With the end of the 30 day blogging challenge in sight, I wanted to know what you wanted to read. The options were:
- Do the A to Z April Blogging Challenge
- Do the A to Z Blogging Challenge, along with picking up my HELLP syndrome story again
- Go back to my old style blogging (3 times a week)
It was a draw between the first two options. So I promptly signed Double the Monkey Business up for the A to Z Blogging challenge and… managed to spell Monkey wrong – whoops, good start!
For those that have not come across this challenge before, here is the deal. For every day in April I will do one post, except for Sundays, which is my day off. Each post has to start with a letter from the alphabet, 1 April = A, 2 April = B etc.
Some people go for a theme, but as this is my first time completing this challenge, I am going to stick with the random option.
There are 1,844 people signed up for this challenge so far. The idea is that bloggers comment on as many posts as they can manage. Spreading the commentary love and all that!
If you are a blogger and this challenge interests you, it is not to late. You can sign up until Monday 4th April.
I plan to approach this in the same way as my 30 day blogging challenge. Write posts in advance for the week ahead and schedule them for each day. With work commitments and the two monkeys to look after, this is the easiest way for me to manage my time. I can then work on commenting and engaging with other bloggers over the rest of the week once the monkeys are in bed.
I am currently working my way through the alphabet, looking for inspiration. If you have any ideas, or something specific you want me to write about or want to know about me, then please comment below.
So on with the letter of the day:
A = Anxiety
In my adult years, I have had to manage anxiety attacks.
They first crept up on me in my early twenties. I remember the first time I had an attack, it was incredibly frightening. I thought I was having a heart attack. The symptoms were that real.
I remember having to pace up and down my bedroom, trying my hardest to control them. I would open the window, breathing in the cold winter air, hoping it would open my airways.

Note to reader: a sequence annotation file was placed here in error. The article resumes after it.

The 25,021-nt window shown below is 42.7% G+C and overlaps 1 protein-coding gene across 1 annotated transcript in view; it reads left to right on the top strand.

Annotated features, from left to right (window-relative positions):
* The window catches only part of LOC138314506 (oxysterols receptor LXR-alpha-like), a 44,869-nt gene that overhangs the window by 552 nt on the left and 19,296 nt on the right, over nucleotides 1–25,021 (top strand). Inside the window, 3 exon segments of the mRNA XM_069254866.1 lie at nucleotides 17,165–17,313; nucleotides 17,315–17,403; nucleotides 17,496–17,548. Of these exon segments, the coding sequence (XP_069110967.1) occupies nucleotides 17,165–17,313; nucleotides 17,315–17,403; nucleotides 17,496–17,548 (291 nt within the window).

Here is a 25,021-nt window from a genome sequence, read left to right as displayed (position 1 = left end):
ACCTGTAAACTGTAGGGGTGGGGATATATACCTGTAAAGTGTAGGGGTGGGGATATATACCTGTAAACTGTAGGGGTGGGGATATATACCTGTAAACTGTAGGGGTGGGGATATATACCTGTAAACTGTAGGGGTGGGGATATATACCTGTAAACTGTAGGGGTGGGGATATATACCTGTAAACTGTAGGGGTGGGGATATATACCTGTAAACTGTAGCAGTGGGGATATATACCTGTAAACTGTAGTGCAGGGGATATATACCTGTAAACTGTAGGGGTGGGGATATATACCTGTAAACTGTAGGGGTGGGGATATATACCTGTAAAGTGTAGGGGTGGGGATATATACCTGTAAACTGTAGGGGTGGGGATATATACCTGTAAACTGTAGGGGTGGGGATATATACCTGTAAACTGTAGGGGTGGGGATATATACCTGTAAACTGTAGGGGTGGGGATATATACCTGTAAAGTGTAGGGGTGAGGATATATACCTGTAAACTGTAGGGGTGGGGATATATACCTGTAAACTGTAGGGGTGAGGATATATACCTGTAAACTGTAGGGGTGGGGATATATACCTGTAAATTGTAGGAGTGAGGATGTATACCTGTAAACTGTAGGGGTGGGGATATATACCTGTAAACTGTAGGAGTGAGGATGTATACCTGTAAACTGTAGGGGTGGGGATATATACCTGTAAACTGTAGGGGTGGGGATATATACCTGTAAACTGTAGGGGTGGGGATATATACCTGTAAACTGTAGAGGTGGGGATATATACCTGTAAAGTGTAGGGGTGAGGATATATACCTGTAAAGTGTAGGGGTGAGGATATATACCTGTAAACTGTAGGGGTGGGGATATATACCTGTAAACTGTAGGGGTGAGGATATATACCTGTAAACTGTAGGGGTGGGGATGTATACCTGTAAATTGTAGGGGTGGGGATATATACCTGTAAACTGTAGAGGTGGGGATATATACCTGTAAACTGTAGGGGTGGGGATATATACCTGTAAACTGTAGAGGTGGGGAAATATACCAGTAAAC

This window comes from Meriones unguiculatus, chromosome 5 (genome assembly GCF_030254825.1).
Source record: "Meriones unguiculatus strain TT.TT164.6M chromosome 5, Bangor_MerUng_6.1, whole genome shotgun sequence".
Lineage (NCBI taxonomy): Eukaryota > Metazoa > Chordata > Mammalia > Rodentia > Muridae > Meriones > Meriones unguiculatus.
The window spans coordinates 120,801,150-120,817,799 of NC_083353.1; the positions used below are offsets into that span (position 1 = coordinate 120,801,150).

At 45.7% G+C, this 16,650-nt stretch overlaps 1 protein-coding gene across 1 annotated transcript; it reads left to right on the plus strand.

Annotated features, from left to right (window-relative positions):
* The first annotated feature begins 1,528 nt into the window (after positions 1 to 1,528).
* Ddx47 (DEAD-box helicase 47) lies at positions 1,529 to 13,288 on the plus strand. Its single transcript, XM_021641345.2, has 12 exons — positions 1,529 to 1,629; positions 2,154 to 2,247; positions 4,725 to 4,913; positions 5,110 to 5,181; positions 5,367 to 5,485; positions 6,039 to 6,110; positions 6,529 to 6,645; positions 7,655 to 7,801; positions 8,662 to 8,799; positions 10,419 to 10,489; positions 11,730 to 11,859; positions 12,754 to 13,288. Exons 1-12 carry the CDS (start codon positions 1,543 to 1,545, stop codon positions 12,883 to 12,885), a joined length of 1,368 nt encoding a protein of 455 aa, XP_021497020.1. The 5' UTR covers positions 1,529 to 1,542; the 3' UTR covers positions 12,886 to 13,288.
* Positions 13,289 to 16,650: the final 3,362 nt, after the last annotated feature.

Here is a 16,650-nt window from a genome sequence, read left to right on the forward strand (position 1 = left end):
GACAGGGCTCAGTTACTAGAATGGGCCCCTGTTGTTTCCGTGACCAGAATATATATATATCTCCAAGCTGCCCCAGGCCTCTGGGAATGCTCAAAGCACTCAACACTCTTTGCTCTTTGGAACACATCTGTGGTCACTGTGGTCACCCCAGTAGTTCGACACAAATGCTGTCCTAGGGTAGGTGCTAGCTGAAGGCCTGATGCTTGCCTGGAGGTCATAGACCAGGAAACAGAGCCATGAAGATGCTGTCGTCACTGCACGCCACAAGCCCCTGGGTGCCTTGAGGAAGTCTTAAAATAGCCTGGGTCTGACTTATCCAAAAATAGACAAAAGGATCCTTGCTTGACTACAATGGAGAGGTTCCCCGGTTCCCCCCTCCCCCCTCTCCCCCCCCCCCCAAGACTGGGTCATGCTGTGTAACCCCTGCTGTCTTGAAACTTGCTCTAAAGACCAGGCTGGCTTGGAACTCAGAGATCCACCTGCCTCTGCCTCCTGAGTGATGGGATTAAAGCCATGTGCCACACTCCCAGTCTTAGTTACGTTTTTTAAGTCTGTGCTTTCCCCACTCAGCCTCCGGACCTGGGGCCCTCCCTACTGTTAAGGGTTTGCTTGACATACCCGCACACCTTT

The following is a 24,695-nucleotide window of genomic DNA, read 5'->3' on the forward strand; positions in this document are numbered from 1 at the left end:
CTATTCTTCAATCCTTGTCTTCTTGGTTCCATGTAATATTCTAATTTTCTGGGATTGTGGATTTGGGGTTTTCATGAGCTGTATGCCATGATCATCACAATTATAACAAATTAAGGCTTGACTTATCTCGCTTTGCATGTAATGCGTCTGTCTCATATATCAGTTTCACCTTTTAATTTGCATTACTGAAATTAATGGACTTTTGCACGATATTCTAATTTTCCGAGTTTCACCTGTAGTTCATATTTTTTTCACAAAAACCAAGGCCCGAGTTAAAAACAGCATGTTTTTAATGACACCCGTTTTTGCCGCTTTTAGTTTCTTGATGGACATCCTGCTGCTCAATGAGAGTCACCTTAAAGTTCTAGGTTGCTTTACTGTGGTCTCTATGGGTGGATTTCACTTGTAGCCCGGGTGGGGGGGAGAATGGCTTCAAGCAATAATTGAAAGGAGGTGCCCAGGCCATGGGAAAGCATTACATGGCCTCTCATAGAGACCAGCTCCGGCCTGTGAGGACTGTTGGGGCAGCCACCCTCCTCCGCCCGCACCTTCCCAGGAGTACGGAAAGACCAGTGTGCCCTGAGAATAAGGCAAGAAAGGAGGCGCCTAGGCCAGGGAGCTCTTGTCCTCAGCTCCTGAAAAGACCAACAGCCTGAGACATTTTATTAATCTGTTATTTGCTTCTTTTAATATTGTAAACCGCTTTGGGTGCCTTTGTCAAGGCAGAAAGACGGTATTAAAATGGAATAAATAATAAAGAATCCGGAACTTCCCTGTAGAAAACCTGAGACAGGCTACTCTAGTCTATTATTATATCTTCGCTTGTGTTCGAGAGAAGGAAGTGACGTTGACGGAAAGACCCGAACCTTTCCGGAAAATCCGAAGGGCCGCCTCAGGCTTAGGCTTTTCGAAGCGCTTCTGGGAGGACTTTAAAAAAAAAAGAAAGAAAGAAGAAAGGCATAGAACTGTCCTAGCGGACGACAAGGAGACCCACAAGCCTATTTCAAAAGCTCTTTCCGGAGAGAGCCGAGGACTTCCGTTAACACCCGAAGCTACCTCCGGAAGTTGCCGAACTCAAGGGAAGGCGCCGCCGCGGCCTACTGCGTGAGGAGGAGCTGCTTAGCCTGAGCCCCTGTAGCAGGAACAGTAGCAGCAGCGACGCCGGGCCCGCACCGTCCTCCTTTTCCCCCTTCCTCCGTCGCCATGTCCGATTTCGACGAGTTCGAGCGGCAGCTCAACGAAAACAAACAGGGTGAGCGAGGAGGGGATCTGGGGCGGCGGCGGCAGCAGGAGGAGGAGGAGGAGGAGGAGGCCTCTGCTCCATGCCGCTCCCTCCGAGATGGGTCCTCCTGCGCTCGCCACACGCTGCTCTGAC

I want to point out, that anxiety attacks are not just feeling ‘a little uneasy’. I was sometimes told by well-meaning people that they feel a little worried and anxious at times, so knew how I felt. Yet, what I was experiencing was so much more than this. Many people can’t understand what an anxiety attack is like, simply because they haven’t experienced them. Trust me, if you have had one, you will know. I realise that people were trying to empathise with me. But, in reality, it just wasn’t helpful at all.
So what does an anxiety attack feel like? I presume that they may feel different for different people. For me, anxiety attacks feel like you cannot breathe. It feels like my lungs are 1/10 of the normal size. A deep breath was out of the question. I would feel dizzy and light-headed. I would imagine passing out. Panic would increase as I tried desperately to take a breath. I would then start to get chest pains. My panic would increase. And so it would go on. It is a horrible vicious circle that is very hard to get out of.
At one point, I only had to think about an attack and it would bring one on. The attacks would happen at random times. I could be perfectly happy, watching a film and they would creep up on me from nowhere. I even woke up from sleep once having a panic attack.
I eventually went to the doctor. They prescribe anti-depressants. Nothing else. No counselling. No support. But I was not depressed. And I was wholly unconvinced this was the route that I wanted to go down. I wanted to manage it, not mask it.
I went back at a later date, after never cashing in my prescription. I saw a different doctor who referred me to group therapy. This was the best thing that could have happened.
I attended the six-week course with people who were facing similar challenges and understood. I mean properly understood. There was no frustrating conversation trying to explain or make them understand. They just ‘got it’.
The course gave us a chance to talk, but also armed us with coping techniques. I still use these techniques today.
After months of using these exercises, I started to realise that I could stop these attacks earlier than before. Eventually the attacks happened less frequently. It has been a few years since I have had a panic attack.
I constantly fear their return.
I am so glad I got the help I needed. I am forever grateful to the doctor that didn’t try to push me into taking medication. She helped me understand what was happening. She helped me face my demons. She helped me live a better life.